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Entrepreneurial diversity grows in the St. Pete Greenhouse

Mark Parker



Mayor Ken Welch announces a new microfund program in front of the St. Pete Greenhouse earlier this month. Organization officials will announce the first recipients June 5 or 6. Photo: City of St. Petersburg.

New partnerships, funding and an expanding workforce are helping the St. Pete Greenhouse foster an increasingly diverse entrepreneurial ecosystem; team members are also helping mitigate the city’s construction challenges.

City council members heard a comprehensive update on the organization’s revamped efforts at Thursday’s Economic and Workforce Development Committee meeting. Tracey Smith, co-manager and small business liaison, and Ronnel Montgomery, co-manager and vice president of economic inclusion & business growth, led the presentation.

As a unique public-private partnership, the Greenhouse comprises City and St. Petersburg Area Chamber of Commerce employees. The organization expects to graduate 100 burgeoning business leaders from its programs this year.

“We frequently have people come to us from other areas of the country and say, ‘I have never ever seen anything like this before – how do you all make this happen?'” Smith relayed. “And so, we are very proud that we have been successful.”

Tracey Smith, co-manager and small business liaison.

As outlined in its 2023 Action Plan Statement, the Greenhouse acts as an “entrepreneurial compass” that guides small business owners and startup founders. Its team leverages extensive partnerships to promote collaboration and bolster connections.

In addition to fostering new economic development, Montgomery announced that the organization is now working to help established businesses overcome an increasing issue.

Rampant construction across downtown St. Petersburg – combined with community events and increased traffic – is impeding access to several local establishments. Greenhouse representatives will now conduct business outreach to help owners prepare for new projects as part of an updated Construction Action Plan, which the city will release in June.

“That person becomes a liaison to those businesses so that they can reach out to the team members to let them know of any challenges they are experiencing,” Montgomery said. “We are looking forward to having solutions for businesses regarding construction challenges in the future.”

Greenhouse officials are also increasing their focus on economic inclusion. The organization has provided business mentoring and navigation for 230 people across a wide range of demographics in 2023.

Of those, 63% are women, 50% are Black and 44% are Caucasian. Startup founders comprise 49% of the organization’s clientele, while the remaining 51% encompasses “micro” and small-to-medium-sized business owners.

Councilmember Deborah Figgs-Sanders credited Chris Steinocher, president of the Chamber, and his team for “stepping outside of the box.” She said his support of oft-overlooked small businesses elevates those owners “to different levels.”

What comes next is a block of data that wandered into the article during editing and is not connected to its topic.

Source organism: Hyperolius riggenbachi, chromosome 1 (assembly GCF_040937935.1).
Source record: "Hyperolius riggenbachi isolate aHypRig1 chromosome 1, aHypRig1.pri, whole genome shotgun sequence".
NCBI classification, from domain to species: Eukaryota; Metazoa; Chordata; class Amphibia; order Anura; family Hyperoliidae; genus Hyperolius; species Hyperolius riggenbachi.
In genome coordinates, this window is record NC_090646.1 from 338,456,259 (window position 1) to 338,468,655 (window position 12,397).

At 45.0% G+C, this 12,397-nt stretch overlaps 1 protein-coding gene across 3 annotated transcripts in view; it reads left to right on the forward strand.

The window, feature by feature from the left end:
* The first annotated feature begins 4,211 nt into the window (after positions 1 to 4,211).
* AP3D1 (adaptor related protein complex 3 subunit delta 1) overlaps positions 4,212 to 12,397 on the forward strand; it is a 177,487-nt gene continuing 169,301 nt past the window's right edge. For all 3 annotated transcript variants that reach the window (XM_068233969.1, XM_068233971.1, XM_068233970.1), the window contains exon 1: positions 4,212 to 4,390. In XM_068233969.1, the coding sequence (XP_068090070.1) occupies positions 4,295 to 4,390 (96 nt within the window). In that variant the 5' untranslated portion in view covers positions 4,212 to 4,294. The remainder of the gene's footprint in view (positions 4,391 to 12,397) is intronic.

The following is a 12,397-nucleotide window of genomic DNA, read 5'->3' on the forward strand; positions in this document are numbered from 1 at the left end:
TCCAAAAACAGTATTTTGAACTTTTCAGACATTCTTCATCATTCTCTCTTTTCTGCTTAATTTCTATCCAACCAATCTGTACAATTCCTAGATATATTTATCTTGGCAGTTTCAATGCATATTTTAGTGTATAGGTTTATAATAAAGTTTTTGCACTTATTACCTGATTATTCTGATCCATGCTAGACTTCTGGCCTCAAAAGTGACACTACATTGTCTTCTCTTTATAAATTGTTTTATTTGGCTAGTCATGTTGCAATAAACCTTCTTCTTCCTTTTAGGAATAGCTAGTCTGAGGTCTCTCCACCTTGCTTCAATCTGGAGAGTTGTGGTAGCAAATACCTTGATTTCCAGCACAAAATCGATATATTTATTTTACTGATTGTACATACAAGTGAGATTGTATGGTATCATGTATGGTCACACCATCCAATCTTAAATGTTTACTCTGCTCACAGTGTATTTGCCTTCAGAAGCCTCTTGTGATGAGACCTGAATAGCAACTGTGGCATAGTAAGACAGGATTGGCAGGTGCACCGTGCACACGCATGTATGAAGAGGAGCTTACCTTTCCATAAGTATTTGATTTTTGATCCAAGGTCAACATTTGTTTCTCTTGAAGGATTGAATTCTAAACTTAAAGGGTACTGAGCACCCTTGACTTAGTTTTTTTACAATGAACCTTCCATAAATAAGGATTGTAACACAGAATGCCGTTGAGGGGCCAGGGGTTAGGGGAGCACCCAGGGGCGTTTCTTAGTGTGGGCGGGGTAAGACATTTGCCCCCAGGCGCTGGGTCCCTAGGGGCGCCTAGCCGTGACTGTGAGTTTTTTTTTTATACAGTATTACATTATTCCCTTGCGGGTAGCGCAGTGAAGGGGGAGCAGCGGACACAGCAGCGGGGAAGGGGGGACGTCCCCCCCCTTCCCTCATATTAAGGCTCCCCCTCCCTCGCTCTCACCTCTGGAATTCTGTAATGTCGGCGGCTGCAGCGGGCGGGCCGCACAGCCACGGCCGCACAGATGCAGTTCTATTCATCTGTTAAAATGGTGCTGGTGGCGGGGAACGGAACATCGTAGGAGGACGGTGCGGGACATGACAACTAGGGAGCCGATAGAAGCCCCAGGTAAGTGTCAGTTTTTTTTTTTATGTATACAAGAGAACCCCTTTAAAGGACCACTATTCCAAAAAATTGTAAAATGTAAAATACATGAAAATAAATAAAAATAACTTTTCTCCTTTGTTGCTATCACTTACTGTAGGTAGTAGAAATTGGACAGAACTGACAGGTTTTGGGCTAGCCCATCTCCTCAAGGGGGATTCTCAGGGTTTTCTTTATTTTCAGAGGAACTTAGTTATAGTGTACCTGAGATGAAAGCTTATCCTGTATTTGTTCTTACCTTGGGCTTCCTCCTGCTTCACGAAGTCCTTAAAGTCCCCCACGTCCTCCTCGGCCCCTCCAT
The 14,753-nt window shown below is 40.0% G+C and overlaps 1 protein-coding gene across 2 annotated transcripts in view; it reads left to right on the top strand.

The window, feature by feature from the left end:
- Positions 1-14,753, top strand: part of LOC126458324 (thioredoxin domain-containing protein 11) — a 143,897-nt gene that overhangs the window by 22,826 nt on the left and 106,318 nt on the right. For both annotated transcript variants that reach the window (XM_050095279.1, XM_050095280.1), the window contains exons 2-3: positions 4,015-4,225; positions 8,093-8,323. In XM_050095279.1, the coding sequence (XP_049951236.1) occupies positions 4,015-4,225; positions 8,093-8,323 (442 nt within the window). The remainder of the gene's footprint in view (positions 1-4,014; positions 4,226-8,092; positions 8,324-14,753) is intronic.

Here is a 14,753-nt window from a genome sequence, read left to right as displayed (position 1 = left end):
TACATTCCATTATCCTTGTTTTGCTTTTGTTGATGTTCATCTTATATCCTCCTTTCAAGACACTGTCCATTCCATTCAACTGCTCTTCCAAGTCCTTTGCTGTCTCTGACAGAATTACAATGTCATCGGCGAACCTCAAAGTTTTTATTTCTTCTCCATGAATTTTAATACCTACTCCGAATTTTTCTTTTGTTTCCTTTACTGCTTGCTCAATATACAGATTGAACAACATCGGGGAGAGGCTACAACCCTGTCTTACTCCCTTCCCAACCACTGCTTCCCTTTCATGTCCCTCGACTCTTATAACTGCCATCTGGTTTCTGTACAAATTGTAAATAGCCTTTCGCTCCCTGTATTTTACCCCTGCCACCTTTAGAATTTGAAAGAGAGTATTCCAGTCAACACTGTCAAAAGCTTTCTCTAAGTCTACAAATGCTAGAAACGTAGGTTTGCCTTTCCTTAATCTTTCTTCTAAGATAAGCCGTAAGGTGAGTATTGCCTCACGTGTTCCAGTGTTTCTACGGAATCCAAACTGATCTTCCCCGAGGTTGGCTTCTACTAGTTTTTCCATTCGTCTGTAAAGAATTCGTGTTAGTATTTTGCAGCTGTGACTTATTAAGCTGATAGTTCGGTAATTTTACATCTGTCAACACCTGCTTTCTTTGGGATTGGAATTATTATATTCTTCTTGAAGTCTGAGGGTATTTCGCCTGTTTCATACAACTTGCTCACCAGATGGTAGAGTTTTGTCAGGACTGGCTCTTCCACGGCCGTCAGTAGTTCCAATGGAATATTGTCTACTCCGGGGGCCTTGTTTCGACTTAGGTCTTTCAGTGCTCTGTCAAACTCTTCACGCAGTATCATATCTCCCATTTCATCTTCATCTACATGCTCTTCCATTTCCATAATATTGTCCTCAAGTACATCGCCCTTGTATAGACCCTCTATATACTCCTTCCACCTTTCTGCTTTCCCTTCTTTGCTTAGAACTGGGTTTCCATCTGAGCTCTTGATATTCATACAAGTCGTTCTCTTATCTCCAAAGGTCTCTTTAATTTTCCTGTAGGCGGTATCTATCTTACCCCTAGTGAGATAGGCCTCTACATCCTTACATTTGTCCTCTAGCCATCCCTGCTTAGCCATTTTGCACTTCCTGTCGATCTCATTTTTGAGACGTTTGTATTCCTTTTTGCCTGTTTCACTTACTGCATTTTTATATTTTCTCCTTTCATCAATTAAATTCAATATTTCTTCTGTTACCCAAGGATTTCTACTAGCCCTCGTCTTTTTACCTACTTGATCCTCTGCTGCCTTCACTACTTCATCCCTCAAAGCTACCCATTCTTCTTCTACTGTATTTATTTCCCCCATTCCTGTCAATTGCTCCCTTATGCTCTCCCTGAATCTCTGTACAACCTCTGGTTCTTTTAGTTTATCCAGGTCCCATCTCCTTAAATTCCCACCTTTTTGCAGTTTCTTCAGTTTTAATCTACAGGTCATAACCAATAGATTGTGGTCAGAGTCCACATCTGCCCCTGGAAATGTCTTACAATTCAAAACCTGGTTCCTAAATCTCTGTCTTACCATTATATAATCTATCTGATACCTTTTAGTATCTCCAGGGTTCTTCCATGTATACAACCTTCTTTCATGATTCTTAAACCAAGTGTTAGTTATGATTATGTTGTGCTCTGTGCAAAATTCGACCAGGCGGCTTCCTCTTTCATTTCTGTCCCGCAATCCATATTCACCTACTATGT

“He has been instrumental in bridging those gaps and having those conversations,” Figgs-Sanders added. “So, I could not let this conversation go without thanking him and his direction.”

The Greenhouse’s primary function is to provide navigators trained to deliver personalized business assistance. Its leadership believes the “concierge approach” centered around relationship building, process navigation and results-based solutions helps businesses grow and thrive.

Smith said “meeting businesses where they are” is a critical aspect. That includes providing a tailored approach according to each entrepreneur’s business acumen through its entrepreneurial academy and various programs.

While the Greenhouse currently consists of three city employees and two from the Chamber, she said both teams are growing. Smith noted that the Chamber is interviewing business navigator candidates while she is filling two new economic development coordinator positions.

“So, within probably a month, we will have three new team members added at the Greenhouse,” she said.

Ronnel Montgomery, co-manager and vice president of economic inclusion and business growth.

In addition, a new partnership with Eckerd College allows anyone receiving Greenhouse services to request a school volunteer’s assistance with a program or project. Smith called it a “win-win” for the students and entrepreneurs.

The city recently launched a South St. Petersburg Community Redevelopment Area (CRA) microfund program to support small businesses in that area. The city plans to award $350,000 in increments up to $10,000 to around 50 qualifying applicants.

Montgomery relayed that the portal has closed, and officials are now evaluating applications. She said they would announce the first cohort June 5 or 6 and host a launch night soon after.

Councilmember Gina Driscoll said she is “a huge fan” of the Greenhouse and commended its staff for “keeping our small businesses front and center in our economy.” However, she also noted demographic data excluded any mention of LGBTQ participants.

“I thought there might be something in the there as far as some type of outreach or effort to make sure that our LGBTQ+ business community knows that they are welcomed and supported here,” Driscoll added. “I would say that now more than ever, we need to make sure that’s happening.”

Smith assured the committee that the group is part of outreach efforts and said the Small Business Administration generates their data. She said the organization would work to provide those statistics through internal reporting.

Councilmembers Ed Montanari and Lisset Hanewicz also said they would like to hear and highlight new success stories moving forward.

For more information on the St. Pete Greenhouse, visit the website here.




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